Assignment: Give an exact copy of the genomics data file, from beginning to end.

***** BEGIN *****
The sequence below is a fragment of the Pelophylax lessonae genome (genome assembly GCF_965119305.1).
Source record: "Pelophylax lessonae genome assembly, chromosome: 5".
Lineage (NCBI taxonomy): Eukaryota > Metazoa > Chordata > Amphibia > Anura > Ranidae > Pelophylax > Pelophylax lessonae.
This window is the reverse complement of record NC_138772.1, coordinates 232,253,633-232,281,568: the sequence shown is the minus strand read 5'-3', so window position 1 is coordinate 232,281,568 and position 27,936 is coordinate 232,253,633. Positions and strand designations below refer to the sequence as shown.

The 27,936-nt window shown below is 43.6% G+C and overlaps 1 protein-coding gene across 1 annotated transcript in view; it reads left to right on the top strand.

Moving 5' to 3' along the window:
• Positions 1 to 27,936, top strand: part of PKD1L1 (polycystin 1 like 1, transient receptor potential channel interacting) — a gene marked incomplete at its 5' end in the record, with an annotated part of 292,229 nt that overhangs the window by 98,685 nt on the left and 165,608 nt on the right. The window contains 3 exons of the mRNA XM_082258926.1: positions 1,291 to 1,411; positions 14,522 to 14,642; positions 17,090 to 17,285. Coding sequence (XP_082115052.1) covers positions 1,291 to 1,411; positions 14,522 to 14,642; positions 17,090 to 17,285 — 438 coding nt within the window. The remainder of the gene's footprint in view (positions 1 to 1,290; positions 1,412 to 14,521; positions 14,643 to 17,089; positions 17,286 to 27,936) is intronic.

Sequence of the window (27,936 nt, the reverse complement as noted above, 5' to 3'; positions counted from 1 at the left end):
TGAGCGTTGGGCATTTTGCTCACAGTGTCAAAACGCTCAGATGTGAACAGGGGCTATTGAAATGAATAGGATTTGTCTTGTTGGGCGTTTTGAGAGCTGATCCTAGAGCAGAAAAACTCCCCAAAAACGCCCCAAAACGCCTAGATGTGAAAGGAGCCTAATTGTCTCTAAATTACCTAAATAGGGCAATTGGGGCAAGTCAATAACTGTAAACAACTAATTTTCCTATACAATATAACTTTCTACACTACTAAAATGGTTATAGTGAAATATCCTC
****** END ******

The sequence below is a fragment of the Pelophylax lessonae genome (genome assembly GCF_965119305.1).
Source record: "Pelophylax lessonae genome assembly, chromosome: 5".
Lineage (NCBI taxonomy): Eukaryota > Metazoa > Chordata > Amphibia > Anura > Ranidae > Pelophylax > Pelophylax lessonae.
This window is the reverse complement of record NC_138772.1, coordinates 232,253,633-232,281,568: the sequence shown is the minus strand read 5'-3', so window position 1 is coordinate 232,281,568 and position 27,936 is coordinate 232,253,633. Positions and strand designations below refer to the sequence as shown.

The 27,936-nt window shown below is 43.6% G+C and overlaps 1 protein-coding gene across 1 annotated transcript in view; it reads left to right on the top strand.

Moving 5' to 3' along the window:
• Positions 1 to 27,936, top strand: part of PKD1L1 (polycystin 1 like 1, transient receptor potential channel interacting) — a gene marked incomplete at its 5' end in the record, with an annotated part of 292,229 nt that overhangs the window by 98,685 nt on the left and 165,608 nt on the right. The window contains 3 exons of the mRNA XM_082258926.1: positions 1,291 to 1,411; positions 14,522 to 14,642; positions 17,090 to 17,285. Coding sequence (XP_082115052.1) covers positions 1,291 to 1,411; positions 14,522 to 14,642; positions 17,090 to 17,285 — 438 coding nt within the window. The remainder of the gene's footprint in view (positions 1 to 1,290; positions 1,412 to 14,521; positions 14,643 to 17,089; positions 17,286 to 27,936) is intronic.

Sequence of the window (27,936 nt, the reverse complement as noted above, 5' to 3'; positions counted from 1 at the left end):
TGAGCGTTGGGCATTTTGCTCACAGTGTCAAAACGCTCAGATGTGAACAGGGGCTATTGAAATGAATAGGATTTGTCTTGTTGGGCGTTTTGAGAGCTGATCCTAGAGCAGAAAAACTCCCCAAAAACGCCCCAAAACGCCTAGATGTGAAAGGAGCCTAATTGTCTCTAAATTACCTAAATAGGGCAATTGGGGCAAGTCAATAACTGTAAACAACTAATTTTCCTATACAATATAACTTTCTACACTACTAAAATGGTTATAGTGAAATATCCTC